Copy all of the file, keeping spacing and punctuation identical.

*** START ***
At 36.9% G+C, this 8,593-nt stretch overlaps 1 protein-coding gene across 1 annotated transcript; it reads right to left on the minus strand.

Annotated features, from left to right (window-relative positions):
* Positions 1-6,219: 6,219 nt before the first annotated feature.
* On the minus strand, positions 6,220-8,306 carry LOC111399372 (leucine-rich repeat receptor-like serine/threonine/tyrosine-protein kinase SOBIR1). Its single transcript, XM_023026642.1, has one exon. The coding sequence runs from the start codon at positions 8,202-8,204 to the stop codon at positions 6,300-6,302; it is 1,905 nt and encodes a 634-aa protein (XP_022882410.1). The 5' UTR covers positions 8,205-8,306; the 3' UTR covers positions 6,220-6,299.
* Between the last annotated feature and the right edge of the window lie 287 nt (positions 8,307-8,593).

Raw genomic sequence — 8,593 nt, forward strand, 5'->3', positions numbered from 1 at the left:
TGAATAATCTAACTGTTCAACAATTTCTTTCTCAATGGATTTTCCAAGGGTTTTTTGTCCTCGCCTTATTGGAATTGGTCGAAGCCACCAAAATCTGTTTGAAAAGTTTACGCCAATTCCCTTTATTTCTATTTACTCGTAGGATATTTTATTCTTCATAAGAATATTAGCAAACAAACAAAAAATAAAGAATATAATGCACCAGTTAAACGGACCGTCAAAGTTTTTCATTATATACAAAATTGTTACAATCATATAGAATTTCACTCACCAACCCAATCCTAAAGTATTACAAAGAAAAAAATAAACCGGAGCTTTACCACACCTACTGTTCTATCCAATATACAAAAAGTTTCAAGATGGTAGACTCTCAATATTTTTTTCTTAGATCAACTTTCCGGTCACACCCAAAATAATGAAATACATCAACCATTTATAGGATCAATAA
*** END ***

At 36.9% G+C, this 8,593-nt stretch overlaps 1 protein-coding gene across 1 annotated transcript; it reads right to left on the minus strand.

Annotated features, from left to right (window-relative positions):
* Positions 1-6,219: 6,219 nt before the first annotated feature.
* On the minus strand, positions 6,220-8,306 carry LOC111399372 (leucine-rich repeat receptor-like serine/threonine/tyrosine-protein kinase SOBIR1). Its single transcript, XM_023026642.1, has one exon. The coding sequence runs from the start codon at positions 8,202-8,204 to the stop codon at positions 6,300-6,302; it is 1,905 nt and encodes a 634-aa protein (XP_022882410.1). The 5' UTR covers positions 8,205-8,306; the 3' UTR covers positions 6,220-6,299.
* Between the last annotated feature and the right edge of the window lie 287 nt (positions 8,307-8,593).

Raw genomic sequence — 8,593 nt, forward strand, 5'->3', positions numbered from 1 at the left:
TGAATAATCTAACTGTTCAACAATTTCTTTCTCAATGGATTTTCCAAGGGTTTTTTGTCCTCGCCTTATTGGAATTGGTCGAAGCCACCAAAATCTGTTTGAAAAGTTTACGCCAATTCCCTTTATTTCTATTTACTCGTAGGATATTTTATTCTTCATAAGAATATTAGCAAACAAACAAAAAATAAAGAATATAATGCACCAGTTAAACGGACCGTCAAAGTTTTTCATTATATACAAAATTGTTACAATCATATAGAATTTCACTCACCAACCCAATCCTAAAGTATTACAAAGAAAAAAATAAACCGGAGCTTTACCACACCTACTGTTCTATCCAATATACAAAAAGTTTCAAGATGGTAGACTCTCAATATTTTTTTCTTAGATCAACTTTCCGGTCACACCCAAAATAATGAAATACATCAACCATTTATAGGATCAATAA